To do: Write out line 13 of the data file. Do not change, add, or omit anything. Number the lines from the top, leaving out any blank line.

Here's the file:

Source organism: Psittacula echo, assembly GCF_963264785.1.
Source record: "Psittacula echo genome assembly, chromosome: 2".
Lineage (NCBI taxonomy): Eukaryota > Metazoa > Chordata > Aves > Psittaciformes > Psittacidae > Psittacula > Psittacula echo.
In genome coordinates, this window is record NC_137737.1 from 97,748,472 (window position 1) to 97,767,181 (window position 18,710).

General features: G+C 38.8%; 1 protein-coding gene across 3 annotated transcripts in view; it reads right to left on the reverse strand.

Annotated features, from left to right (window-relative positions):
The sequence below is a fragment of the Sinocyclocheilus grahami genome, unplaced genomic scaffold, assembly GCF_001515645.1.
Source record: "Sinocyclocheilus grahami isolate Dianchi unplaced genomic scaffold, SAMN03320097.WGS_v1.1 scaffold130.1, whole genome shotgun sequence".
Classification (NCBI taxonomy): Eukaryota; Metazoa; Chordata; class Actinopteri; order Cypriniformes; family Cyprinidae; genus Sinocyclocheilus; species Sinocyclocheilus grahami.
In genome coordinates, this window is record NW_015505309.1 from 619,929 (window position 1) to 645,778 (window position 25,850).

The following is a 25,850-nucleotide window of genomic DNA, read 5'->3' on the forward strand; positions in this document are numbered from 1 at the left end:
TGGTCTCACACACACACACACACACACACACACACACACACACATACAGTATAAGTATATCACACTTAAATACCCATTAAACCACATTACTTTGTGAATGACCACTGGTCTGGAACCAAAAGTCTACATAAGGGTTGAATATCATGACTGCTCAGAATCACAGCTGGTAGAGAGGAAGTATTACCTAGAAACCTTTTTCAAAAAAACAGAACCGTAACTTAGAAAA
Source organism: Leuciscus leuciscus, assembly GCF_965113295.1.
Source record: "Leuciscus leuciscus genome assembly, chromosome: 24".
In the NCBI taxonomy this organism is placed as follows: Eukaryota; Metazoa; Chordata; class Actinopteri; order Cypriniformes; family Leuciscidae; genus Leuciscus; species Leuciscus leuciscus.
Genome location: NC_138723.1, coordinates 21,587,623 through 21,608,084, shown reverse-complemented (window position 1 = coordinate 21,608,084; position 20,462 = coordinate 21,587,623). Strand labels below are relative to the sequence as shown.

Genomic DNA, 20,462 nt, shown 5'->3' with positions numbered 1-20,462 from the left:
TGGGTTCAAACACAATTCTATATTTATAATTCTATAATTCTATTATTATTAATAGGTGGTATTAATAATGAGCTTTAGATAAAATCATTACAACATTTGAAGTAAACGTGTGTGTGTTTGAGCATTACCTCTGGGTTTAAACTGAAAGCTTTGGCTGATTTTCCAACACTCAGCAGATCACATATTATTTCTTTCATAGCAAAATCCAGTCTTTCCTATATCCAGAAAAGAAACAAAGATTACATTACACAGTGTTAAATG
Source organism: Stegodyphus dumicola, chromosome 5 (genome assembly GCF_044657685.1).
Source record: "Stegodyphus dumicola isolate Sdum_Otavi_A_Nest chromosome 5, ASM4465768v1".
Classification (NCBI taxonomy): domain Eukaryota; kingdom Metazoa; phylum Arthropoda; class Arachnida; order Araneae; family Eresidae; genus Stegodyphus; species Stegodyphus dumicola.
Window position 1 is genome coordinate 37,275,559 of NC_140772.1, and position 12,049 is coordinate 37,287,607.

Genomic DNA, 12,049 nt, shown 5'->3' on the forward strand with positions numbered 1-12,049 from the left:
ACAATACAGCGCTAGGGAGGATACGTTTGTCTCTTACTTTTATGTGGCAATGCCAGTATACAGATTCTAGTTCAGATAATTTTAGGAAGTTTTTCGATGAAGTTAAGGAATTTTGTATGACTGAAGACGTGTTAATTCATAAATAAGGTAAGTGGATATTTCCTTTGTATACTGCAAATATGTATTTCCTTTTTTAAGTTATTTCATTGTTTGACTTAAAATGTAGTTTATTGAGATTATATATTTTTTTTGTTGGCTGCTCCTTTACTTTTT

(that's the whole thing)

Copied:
Source organism: Leuciscus leuciscus, assembly GCF_965113295.1.